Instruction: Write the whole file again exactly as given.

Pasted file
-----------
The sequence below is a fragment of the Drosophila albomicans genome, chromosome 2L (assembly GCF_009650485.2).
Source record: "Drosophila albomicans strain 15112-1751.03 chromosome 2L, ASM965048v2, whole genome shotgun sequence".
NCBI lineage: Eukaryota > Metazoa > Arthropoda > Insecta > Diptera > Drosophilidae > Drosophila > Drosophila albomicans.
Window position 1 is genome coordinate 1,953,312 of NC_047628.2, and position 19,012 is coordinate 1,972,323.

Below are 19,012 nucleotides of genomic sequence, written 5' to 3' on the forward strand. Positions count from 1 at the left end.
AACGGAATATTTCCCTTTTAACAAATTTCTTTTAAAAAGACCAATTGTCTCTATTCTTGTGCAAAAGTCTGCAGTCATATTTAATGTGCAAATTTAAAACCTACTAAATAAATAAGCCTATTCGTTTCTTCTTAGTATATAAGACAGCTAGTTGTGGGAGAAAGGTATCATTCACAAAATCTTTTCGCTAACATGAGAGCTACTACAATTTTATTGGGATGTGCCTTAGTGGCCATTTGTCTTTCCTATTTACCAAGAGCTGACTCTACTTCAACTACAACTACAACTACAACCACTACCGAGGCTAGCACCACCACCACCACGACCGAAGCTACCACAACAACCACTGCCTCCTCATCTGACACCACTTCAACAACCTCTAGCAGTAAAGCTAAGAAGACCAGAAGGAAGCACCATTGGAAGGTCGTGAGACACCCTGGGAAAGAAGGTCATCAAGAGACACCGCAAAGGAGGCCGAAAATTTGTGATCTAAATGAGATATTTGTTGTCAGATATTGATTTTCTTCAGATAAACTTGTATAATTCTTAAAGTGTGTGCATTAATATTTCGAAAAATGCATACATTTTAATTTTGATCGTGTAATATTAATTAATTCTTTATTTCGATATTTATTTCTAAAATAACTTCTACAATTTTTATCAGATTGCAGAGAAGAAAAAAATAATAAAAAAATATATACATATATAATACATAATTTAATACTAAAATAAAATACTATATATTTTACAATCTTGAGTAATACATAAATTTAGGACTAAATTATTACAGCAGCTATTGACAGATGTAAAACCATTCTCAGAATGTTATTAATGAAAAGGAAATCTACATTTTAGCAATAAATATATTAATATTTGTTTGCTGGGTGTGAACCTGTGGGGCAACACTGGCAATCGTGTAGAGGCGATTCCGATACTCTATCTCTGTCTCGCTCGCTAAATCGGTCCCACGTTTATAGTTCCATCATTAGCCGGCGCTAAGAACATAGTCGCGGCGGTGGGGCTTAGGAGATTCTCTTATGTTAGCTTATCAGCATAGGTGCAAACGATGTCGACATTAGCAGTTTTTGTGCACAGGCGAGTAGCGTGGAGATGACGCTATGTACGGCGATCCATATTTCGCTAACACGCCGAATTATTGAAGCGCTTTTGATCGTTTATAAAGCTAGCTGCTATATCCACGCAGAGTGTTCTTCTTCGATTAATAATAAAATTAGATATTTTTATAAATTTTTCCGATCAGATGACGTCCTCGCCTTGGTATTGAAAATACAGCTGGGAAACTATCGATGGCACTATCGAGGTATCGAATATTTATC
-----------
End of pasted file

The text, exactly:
The sequence below is a fragment of the Drosophila albomicans genome, chromosome 2L (assembly GCF_009650485.2).
Source record: "Drosophila albomicans strain 15112-1751.03 chromosome 2L, ASM965048v2, whole genome shotgun sequence".
NCBI lineage: Eukaryota > Metazoa > Arthropoda > Insecta > Diptera > Drosophilidae > Drosophila > Drosophila albomicans.
Window position 1 is genome coordinate 1,953,312 of NC_047628.2, and position 19,012 is coordinate 1,972,323.

Below are 19,012 nucleotides of genomic sequence, written 5' to 3' on the forward strand. Positions count from 1 at the left end.
AACGGAATATTTCCCTTTTAACAAATTTCTTTTAAAAAGACCAATTGTCTCTATTCTTGTGCAAAAGTCTGCAGTCATATTTAATGTGCAAATTTAAAACCTACTAAATAAATAAGCCTATTCGTTTCTTCTTAGTATATAAGACAGCTAGTTGTGGGAGAAAGGTATCATTCACAAAATCTTTTCGCTAACATGAGAGCTACTACAATTTTATTGGGATGTGCCTTAGTGGCCATTTGTCTTTCCTATTTACCAAGAGCTGACTCTACTTCAACTACAACTACAACTACAACCACTACCGAGGCTAGCACCACCACCACCACGACCGAAGCTACCACAACAACCACTGCCTCCTCATCTGACACCACTTCAACAACCTCTAGCAGTAAAGCTAAGAAGACCAGAAGGAAGCACCATTGGAAGGTCGTGAGACACCCTGGGAAAGAAGGTCATCAAGAGACACCGCAAAGGAGGCCGAAAATTTGTGATCTAAATGAGATATTTGTTGTCAGATATTGATTTTCTTCAGATAAACTTGTATAATTCTTAAAGTGTGTGCATTAATATTTCGAAAAATGCATACATTTTAATTTTGATCGTGTAATATTAATTAATTCTTTATTTCGATATTTATTTCTAAAATAACTTCTACAATTTTTATCAGATTGCAGAGAAGAAAAAAATAATAAAAAAATATATACATATATAATACATAATTTAATACTAAAATAAAATACTATATATTTTACAATCTTGAGTAATACATAAATTTAGGACTAAATTATTACAGCAGCTATTGACAGATGTAAAACCATTCTCAGAATGTTATTAATGAAAAGGAAATCTACATTTTAGCAATAAATATATTAATATTTGTTTGCTGGGTGTGAACCTGTGGGGCAACACTGGCAATCGTGTAGAGGCGATTCCGATACTCTATCTCTGTCTCGCTCGCTAAATCGGTCCCACGTTTATAGTTCCATCATTAGCCGGCGCTAAGAACATAGTCGCGGCGGTGGGGCTTAGGAGATTCTCTTATGTTAGCTTATCAGCATAGGTGCAAACGATGTCGACATTAGCAGTTTTTGTGCACAGGCGAGTAGCGTGGAGATGACGCTATGTACGGCGATCCATATTTCGCTAACACGCCGAATTATTGAAGCGCTTTTGATCGTTTATAAAGCTAGCTGCTATATCCACGCAGAGTGTTCTTCTTCGATTAATAATAAAATTAGATATTTTTATAAATTTTTCCGATCAGATGACGTCCTCGCCTTGGTATTGAAAATACAGCTGGGAAACTATCGATGGCACTATCGAGGTATCGAATATTTATC